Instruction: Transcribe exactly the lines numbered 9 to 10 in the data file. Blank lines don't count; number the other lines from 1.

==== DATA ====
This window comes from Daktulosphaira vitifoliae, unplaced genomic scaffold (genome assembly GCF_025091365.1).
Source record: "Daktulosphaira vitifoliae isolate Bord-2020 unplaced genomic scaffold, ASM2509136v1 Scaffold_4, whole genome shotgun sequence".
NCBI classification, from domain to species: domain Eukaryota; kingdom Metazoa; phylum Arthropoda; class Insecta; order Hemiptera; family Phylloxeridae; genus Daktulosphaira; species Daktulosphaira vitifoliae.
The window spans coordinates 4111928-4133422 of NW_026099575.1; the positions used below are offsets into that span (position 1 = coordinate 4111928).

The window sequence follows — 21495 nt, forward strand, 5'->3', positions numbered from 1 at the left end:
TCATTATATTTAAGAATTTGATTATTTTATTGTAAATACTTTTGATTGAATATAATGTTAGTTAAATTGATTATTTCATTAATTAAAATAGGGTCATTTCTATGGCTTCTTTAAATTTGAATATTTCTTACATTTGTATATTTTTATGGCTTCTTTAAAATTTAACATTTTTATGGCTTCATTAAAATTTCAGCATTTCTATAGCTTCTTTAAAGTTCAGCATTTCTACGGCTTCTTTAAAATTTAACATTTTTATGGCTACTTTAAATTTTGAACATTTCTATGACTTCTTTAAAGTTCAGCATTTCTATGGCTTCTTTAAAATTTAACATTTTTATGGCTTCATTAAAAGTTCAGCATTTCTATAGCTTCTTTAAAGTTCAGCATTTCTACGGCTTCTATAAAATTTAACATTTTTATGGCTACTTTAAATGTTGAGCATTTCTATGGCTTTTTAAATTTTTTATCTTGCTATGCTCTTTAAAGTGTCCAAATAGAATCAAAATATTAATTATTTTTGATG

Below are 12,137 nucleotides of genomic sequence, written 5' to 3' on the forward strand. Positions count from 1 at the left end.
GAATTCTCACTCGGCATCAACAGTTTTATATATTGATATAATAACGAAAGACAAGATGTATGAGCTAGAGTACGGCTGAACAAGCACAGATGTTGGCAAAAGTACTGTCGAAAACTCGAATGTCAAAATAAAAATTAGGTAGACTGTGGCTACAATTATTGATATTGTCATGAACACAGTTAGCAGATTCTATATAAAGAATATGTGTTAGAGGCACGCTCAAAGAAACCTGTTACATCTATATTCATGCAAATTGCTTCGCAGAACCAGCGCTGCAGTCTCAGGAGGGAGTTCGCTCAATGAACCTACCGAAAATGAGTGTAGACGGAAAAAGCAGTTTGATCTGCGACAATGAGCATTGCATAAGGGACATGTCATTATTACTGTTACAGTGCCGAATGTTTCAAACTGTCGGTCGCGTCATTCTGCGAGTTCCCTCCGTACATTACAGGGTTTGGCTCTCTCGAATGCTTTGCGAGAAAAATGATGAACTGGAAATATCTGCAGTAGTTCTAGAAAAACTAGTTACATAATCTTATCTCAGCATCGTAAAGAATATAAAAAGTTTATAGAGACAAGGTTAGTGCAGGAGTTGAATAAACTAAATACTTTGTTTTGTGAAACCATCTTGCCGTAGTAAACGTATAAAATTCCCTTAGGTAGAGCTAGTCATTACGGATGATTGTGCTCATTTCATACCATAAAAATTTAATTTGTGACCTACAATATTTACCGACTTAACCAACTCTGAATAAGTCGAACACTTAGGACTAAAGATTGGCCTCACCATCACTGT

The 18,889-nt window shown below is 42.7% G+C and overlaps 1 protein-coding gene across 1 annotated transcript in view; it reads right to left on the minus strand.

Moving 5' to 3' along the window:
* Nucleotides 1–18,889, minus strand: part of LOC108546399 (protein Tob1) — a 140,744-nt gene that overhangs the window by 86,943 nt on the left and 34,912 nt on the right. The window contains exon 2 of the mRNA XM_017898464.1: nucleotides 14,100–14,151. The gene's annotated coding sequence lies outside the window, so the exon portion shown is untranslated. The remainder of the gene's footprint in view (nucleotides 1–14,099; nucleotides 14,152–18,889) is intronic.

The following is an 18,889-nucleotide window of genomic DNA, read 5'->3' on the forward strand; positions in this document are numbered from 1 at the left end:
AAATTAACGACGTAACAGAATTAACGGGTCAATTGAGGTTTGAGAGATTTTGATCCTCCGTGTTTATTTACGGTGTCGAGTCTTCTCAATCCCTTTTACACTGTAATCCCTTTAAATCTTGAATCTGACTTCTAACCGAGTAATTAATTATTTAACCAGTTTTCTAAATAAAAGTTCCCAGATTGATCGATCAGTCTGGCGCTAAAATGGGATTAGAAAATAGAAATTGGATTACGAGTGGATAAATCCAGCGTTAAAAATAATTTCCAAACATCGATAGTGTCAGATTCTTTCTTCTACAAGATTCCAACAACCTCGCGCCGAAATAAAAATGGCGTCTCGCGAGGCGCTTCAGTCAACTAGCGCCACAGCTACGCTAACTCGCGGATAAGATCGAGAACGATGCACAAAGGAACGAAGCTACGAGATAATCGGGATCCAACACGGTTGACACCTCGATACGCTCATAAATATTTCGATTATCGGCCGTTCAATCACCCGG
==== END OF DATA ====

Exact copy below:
The 18,889-nt window shown below is 42.7% G+C and overlaps 1 protein-coding gene across 1 annotated transcript in view; it reads right to left on the minus strand.

Moving 5' to 3' along the window: